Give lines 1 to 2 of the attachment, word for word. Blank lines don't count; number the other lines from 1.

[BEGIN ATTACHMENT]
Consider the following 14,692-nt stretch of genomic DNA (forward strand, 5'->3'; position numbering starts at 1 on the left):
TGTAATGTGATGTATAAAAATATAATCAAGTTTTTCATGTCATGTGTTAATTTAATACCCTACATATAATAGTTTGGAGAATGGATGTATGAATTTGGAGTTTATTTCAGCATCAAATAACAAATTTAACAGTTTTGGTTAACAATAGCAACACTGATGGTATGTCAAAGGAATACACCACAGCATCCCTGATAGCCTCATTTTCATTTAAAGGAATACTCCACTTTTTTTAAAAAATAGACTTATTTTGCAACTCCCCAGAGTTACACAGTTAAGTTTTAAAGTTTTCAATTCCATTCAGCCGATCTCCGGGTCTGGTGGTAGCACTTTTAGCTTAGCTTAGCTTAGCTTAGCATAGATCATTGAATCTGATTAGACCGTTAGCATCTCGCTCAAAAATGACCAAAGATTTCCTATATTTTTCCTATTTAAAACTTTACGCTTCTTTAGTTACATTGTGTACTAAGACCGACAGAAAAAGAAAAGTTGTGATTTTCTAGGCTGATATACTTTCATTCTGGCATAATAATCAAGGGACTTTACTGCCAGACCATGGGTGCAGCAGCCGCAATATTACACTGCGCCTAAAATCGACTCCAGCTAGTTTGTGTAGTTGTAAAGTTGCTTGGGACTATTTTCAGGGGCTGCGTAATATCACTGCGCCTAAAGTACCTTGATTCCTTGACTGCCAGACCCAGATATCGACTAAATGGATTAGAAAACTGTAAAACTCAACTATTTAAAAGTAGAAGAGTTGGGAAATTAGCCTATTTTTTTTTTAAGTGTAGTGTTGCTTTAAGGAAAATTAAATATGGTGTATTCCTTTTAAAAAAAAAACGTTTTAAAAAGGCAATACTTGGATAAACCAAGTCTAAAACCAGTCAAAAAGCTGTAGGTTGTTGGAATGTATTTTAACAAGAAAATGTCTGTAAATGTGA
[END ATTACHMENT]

Consider the following 14,692-nt stretch of genomic DNA (forward strand, 5'->3'; position numbering starts at 1 on the left):
TGTAATGTGATGTATAAAAATATAATCAAGTTTTTCATGTCATGTGTTAATTTAATACCCTACATATAATAGTTTGGAGAATGGATGTATGAATTTGGAGTTTATTTCAGCATCAAATAACAAATTTAACAGTTTTGGTTAACAATAGCAACACTGATGGTATGTCAAAGGAATACACCACAGCATCCCTGATAGCCTCATTTTCATTTAAAGGAATACTCCACTTTTTTTAAAAAATAGACTTATTTTGCAACTCCCCAGAGTTACACAGTTAAGTTTTAAAGTTTTCAATTCCATTCAGCCGATCTCCGGGTCTGGTGGTAGCACTTTTAGCTTAGCTTAGCTTAGCTTAGCATAGATCATTGAATCTGATTAGACCGTTAGCATCTCGCTCAAAAATGACCAAAGATTTCCTATATTTTTCCTATTTAAAACTTTACGCTTCTTTAGTTACATTGTGTACTAAGACCGACAGAAAAAGAAAAGTTGTGATTTTCTAGGCTGATATACTTTCATTCTGGCATAATAATCAAGGGACTTTACTGCCAGACCATGGGTGCAGCAGCCGCAATATTACACTGCGCCTAAAATCGACTCCAGCTAGTTTGTGTAGTTGTAAAGTTGCTTGGGACTATTTTCAGGGGCTGCGTAATATCACTGCGCCTAAAGTACCTTGATTCCTTGACTGCCAGACCCAGATATCGACTAAATGGATTAGAAAACTGTAAAACTCAACTATTTAAAAGTAGAAGAGTTGGGAAATTAGCCTATTTTTTTTTTAAGTGTAGTGTTGCTTTAAGGAAAATTAAATATGGTGTATTCCTTTTAAAAAAAAAACGTTTTAAAAAGGCAATACTTGGATAAACCAAGTCTAAAACCAGTCAAAAAGCTGTAGGTTGTTGGAATGTATTTTAACAAGAAAATGTCTGTAAATGTGA